Two feet at a time…
April 30, 2019
Shame and Forgiveness
June 26, 2019

There comes a time in everyone’s development (hopefully, and sadly) when the idealistic and childlike perspective of who our parents are changes, somewhat dramatically. As children, we think our parents are heroes. We think they are invincible. Well we need to don’t we? In order to survive in the jungle we need to believe that our parents are strong and capable of protecting us from the lions and snakes and tigers.

Some of us though, don’t have strong and invincible parents and I think on some level we as children figure that out. Enter anxiety … because of course you will feel anxious if you are no match for a lion or tiger, and you have no one protecting you. That’s one part of the story.

The other part of the story is what an opportunity we have to understand our parents when that bubble of invincibility bursts. A big part of developmental work – whenever – is recognizing our parents as people in their own story. Our parents were children once who lived in families – of whatever circumstance. In all likelihood they also suffered (because life is hard – and there are hardships – and have you every met anyone that NEVER faced any kind of adversity? Me neither.) And our parents had parents that may or may not have been resilient, present, depressed or anxious, harmed, survived a war, poverty … the list goes on. But these are not just words, they are things that may very well have happened … to your own parents. To these people.

Some of us had parents that were resilient, that learned how to cope and respond in ways that lifted themselves and those around them up. There are those among us though, that had parents who were more sensitive, were not so resilient, maybe chose not so healthy ways to cope with whatever adversity was presented to them. And then they became parents. Our parents.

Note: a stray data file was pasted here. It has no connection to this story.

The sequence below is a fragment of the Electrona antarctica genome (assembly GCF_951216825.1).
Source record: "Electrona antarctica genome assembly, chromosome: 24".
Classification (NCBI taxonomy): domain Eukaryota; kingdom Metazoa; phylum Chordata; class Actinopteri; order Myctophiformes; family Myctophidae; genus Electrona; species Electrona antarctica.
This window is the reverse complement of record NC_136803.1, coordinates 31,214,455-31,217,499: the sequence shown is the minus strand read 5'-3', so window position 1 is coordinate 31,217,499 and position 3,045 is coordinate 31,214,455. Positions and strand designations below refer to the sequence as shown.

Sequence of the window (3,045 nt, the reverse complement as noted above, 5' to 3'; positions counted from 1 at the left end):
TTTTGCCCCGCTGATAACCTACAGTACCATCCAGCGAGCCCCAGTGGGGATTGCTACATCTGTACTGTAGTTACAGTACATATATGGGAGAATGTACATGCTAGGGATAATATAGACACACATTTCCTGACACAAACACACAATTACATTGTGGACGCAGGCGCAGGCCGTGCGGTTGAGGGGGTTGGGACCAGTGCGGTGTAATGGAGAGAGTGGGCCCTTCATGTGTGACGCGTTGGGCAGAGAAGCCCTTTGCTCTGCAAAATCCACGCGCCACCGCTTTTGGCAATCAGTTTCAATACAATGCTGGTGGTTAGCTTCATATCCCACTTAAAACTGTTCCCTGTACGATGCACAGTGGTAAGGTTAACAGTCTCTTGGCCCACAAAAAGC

One of the healing moments in my life was when I recognized that my parents’ suffering had nothing to do with me. Yes, I was subjected to their dysfunctional ways of coping, but it really, really wasn’t about me. Both my parents had suffered hugely as children, adopted poor coping skills (if any), and did not have the capacity for insight into their behaviour (because of their suffering). My parents were people who had hard stories. Being able to see that kind of released me from something. It does not condone any harm that came my way, it’s not a call to forgive even … but the understanding that these broken people were my parents, accepting that .. and being really very grateful for having the insight to move past it and create something different for myself – is very, very freeing and healing.

It’s hard work to separate ourselves from our parents’ story, especially if it was a tough one. But recognizing our parents as people in their own right can change the idea of something having been  « done to me », and places their behaviour where it belongs, in their story as a consequence of their suffering.

Can you invite that into your life? An acceptance and understanding of this other person’s story? Can you invite gratitude into your life for how you have a different strength for coping, for dealing with adversity? Can you consider a choice to free yourself from a story that wasn’t really yours?

Peace to you.


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